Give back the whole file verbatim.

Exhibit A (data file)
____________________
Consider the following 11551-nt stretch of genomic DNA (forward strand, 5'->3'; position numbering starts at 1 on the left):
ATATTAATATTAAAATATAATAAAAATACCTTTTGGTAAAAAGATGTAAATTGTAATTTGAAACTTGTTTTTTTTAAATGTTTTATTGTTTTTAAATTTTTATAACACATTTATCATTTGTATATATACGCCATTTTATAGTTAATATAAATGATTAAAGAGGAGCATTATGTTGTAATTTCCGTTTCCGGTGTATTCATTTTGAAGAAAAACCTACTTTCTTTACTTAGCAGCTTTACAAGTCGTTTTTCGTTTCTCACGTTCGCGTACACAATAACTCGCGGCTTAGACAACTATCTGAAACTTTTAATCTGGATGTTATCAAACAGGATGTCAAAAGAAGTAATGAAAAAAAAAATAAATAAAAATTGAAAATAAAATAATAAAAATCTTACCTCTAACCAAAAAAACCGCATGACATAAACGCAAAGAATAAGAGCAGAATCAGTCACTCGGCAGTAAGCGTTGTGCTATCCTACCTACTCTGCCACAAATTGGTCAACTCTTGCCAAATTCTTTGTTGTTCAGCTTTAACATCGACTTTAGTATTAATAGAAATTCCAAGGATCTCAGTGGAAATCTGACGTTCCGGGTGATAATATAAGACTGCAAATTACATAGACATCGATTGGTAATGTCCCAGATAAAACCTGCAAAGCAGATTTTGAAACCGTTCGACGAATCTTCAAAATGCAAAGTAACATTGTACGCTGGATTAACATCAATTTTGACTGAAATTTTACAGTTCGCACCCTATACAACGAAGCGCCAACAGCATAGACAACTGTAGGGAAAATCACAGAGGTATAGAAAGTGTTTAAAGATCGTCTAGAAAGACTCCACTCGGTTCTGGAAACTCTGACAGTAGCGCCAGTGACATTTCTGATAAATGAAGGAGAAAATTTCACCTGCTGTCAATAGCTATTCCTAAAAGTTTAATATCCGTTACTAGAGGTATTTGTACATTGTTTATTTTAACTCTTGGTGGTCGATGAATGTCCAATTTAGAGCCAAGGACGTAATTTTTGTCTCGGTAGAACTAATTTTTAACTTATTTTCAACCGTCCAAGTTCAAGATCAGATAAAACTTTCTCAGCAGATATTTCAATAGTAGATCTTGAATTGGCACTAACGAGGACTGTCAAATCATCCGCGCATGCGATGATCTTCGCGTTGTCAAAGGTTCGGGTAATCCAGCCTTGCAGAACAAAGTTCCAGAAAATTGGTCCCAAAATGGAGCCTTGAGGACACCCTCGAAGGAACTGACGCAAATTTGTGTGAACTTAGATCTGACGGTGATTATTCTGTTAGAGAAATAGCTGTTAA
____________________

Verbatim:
Consider the following 11551-nt stretch of genomic DNA (forward strand, 5'->3'; position numbering starts at 1 on the left):
ATATTAATATTAAAATATAATAAAAATACCTTTTGGTAAAAAGATGTAAATTGTAATTTGAAACTTGTTTTTTTTAAATGTTTTATTGTTTTTAAATTTTTATAACACATTTATCATTTGTATATATACGCCATTTTATAGTTAATATAAATGATTAAAGAGGAGCATTATGTTGTAATTTCCGTTTCCGGTGTATTCATTTTGAAGAAAAACCTACTTTCTTTACTTAGCAGCTTTACAAGTCGTTTTTCGTTTCTCACGTTCGCGTACACAATAACTCGCGGCTTAGACAACTATCTGAAACTTTTAATCTGGATGTTATCAAACAGGATGTCAAAAGAAGTAATGAAAAAAAAAATAAATAAAAATTGAAAATAAAATAATAAAAATCTTACCTCTAACCAAAAAAACCGCATGACATAAACGCAAAGAATAAGAGCAGAATCAGTCACTCGGCAGTAAGCGTTGTGCTATCCTACCTACTCTGCCACAAATTGGTCAACTCTTGCCAAATTCTTTGTTGTTCAGCTTTAACATCGACTTTAGTATTAATAGAAATTCCAAGGATCTCAGTGGAAATCTGACGTTCCGGGTGATAATATAAGACTGCAAATTACATAGACATCGATTGGTAATGTCCCAGATAAAACCTGCAAAGCAGATTTTGAAACCGTTCGACGAATCTTCAAAATGCAAAGTAACATTGTACGCTGGATTAACATCAATTTTGACTGAAATTTTACAGTTCGCACCCTATACAACGAAGCGCCAACAGCATAGACAACTGTAGGGAAAATCACAGAGGTATAGAAAGTGTTTAAAGATCGTCTAGAAAGACTCCACTCGGTTCTGGAAACTCTGACAGTAGCGCCAGTGACATTTCTGATAAATGAAGGAGAAAATTTCACCTGCTGTCAATAGCTATTCCTAAAAGTTTAATATCCGTTACTAGAGGTATTTGTACATTGTTTATTTTAACTCTTGGTGGTCGATGAATGTCCAATTTAGAGCCAAGGACGTAATTTTTGTCTCGGTAGAACTAATTTTTAACTTATTTTCAACCGTCCAAGTTCAAGATCAGATAAAACTTTCTCAGCAGATATTTCAATAGTAGATCTTGAATTGGCACTAACGAGGACTGTCAAATCATCCGCGCATGCGATGATCTTCGCGTTGTCAAAGGTTCGGGTAATCCAGCCTTGCAGAACAAAGTTCCAGAAAATTGGTCCCAAAATGGAGCCTTGAGGACACCCTCGAAGGAACTGACGCAAATTTGTGTGAACTTAGATCTGACGGTGATTATTCTGTTAGAGAAATAGCTGTTAA